News digest 1 November 2012

News digest 1 November 2012

01 November 2012

The digest opens with a short video of Tesco drivers from Doncaster who descended on parliament to protest over their threatened sacking unless they accept worse terms and conditions. The Tesco drivers, who face losing their jobs by Christmas, took their protest to the Tesco Express store near the Houses of Parliament before meeting with local MPs to highlight their plight: Watch the video:

From trucks to cabs and there’s widespread coverage of callous administrators PWC who yesterday sacked 156 workers at the black cab firm Manganese Bronze. Unite national officer for the automotive industry Roger Maddison said: "Previously PWC were telling us there were significant interested parties. Now the administrators are ruthlessly sacking over 150 highly skilled workers at the iconic black cab maker. The black cabs are world famous and we believe this company has a future. How can PWC treat this company as a going concern with virtually no staff?”

From cabs to cars and GM is in the headlines as it announced its latest results, while US operations saw a rise in profits, its European arm faces further losses and the Telegraph reports that 2,600 jobs will go from its European operations by the end of the year, 2,300 have already been identified with 300 more to be found.

And jobs are also under threat on the high street as the electricals chain Comet is on the brink of collapse. Sales have plunged for the private equity owned firm which runs 240 stores as shoppers shift online and consumer spending is squeezed.

Talking of well-known brands both the Mirror and the Sun report follow up on the sale of Branston Pickle to Japanese firm Mizkan, bemoaning the loss of what were iconic British goods. The Mirror lists Britain for sale including the loss of Weetabix, Asda, Raleigh, Rolls-Royce cars and Cadbury. The Sun sums it up as ‘Not made in Britain’ but the real message is how will the economy grow if iconic businesses are shifted abroad?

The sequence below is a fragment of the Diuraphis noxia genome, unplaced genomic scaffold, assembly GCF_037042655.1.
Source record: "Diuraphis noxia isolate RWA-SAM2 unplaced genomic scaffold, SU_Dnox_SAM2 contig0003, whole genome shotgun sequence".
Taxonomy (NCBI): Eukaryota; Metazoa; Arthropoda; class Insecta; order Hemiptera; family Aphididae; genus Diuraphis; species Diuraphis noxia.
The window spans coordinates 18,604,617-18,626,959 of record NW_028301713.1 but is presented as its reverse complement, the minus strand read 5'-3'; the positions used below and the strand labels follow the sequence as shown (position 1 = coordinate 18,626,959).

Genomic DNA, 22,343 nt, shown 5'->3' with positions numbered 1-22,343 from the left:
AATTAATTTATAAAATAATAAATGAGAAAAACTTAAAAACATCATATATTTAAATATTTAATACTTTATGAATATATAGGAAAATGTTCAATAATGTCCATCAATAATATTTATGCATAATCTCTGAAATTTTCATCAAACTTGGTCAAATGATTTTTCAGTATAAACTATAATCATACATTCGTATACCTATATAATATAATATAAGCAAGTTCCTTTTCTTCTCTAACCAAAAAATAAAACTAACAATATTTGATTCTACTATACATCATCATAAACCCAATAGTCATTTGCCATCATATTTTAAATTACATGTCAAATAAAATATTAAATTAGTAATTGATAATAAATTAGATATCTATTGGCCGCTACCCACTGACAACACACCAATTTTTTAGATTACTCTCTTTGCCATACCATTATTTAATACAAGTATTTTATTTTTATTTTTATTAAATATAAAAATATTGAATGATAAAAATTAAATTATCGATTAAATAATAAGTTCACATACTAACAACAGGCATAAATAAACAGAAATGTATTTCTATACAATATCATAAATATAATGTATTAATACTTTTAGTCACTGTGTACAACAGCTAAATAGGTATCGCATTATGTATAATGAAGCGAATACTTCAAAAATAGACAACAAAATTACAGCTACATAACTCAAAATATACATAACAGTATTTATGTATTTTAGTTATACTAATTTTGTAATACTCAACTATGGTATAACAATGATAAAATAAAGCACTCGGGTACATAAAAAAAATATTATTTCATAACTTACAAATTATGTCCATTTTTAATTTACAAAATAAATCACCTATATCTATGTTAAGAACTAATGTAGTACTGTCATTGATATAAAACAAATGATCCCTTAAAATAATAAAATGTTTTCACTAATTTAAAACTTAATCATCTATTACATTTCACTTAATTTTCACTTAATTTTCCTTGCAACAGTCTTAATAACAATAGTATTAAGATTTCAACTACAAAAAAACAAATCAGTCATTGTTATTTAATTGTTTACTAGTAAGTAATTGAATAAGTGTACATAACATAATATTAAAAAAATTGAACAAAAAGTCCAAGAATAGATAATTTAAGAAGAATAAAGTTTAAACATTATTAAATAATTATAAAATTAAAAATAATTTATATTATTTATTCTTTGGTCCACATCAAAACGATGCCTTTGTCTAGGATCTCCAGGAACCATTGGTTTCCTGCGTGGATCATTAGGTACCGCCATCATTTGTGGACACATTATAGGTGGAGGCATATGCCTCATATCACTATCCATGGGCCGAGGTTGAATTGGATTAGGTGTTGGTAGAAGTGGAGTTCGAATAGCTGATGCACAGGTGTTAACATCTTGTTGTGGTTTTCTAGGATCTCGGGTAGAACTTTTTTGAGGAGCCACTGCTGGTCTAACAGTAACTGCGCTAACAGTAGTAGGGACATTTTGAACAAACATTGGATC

And finally someone who may want to hide away abroad is prime minister David Cameron. The top story in all the papers is the humiliation for the prime minister after the Con-Dem coalition lost a key vote on the European budget after 53 Tory rebels joined Labour to demand Cameron fights for cuts to the EU budget at the forthcoming summit. Cameron accused the opposition of posturing, but then his continued floundering is getting to him with a lacklustre performance at PMQs yesterday, once MPs get used to rebelling it can be hard to put the genie back in the bottle, expect yet another relaunch or a U-turn soon, otherwise in the words of Paul O’Grady in the Mirror his head will be on a spike…

Morning Star

 Daily Mirror




 Times (no links all stories behind paywall)

  • Cameron humiliated on eve of budget (p1/7)
  • Boardrooms too cost to get tough on banks (p3)
  • Crisis looms for decrepit parliament (p15)
  • Wind farms U-turn provokes backlash (p20)
  • Brewers fuming over huge tax rise on beer (p46)
  • Comet hits rock bottom (p49)
  • China takes seat on Heathrow board for 10 per cent stake (p49)
  • Time to name names, Unite (p51) – Unite cited
  • Bank staff who missed sales targets ‘faced sack’ (p53) – Unite cited
  • Barclays in US spotlight over price fixing (p53)
  • Jobs warning from GSK (p55)
  • BAT changes senior guard (p55)
  • Lock in at black cab factory after 156 staff lose jobs (p56) – Roger Maddison quoted
  • Games stadium builder ‘bought worker blacklist’ (p57)
  • CBI chief: Two per cent growth to be the norm (p59)
  • GM prepares for shake-up (p63)
  • Ryanair looks for a million passengers (p63)




 FT (no links all stories behind paywall)

  • Rebels deal blow to Cameron (p1)
  • 6,000 jobs under threat at Comet (p1)
  • Infighting flares over green energy (p2)
  • ‘Lacklustre’ economy to crawl out of recession (p2)
  • BoE delays reply to crisis reviews (p4)
  • Investor concerns over BG revision (p17)
  • Barclays faces fine (p17)
  • GM sees green shoots in Europe (p20)

Edited by Mik Sabiers

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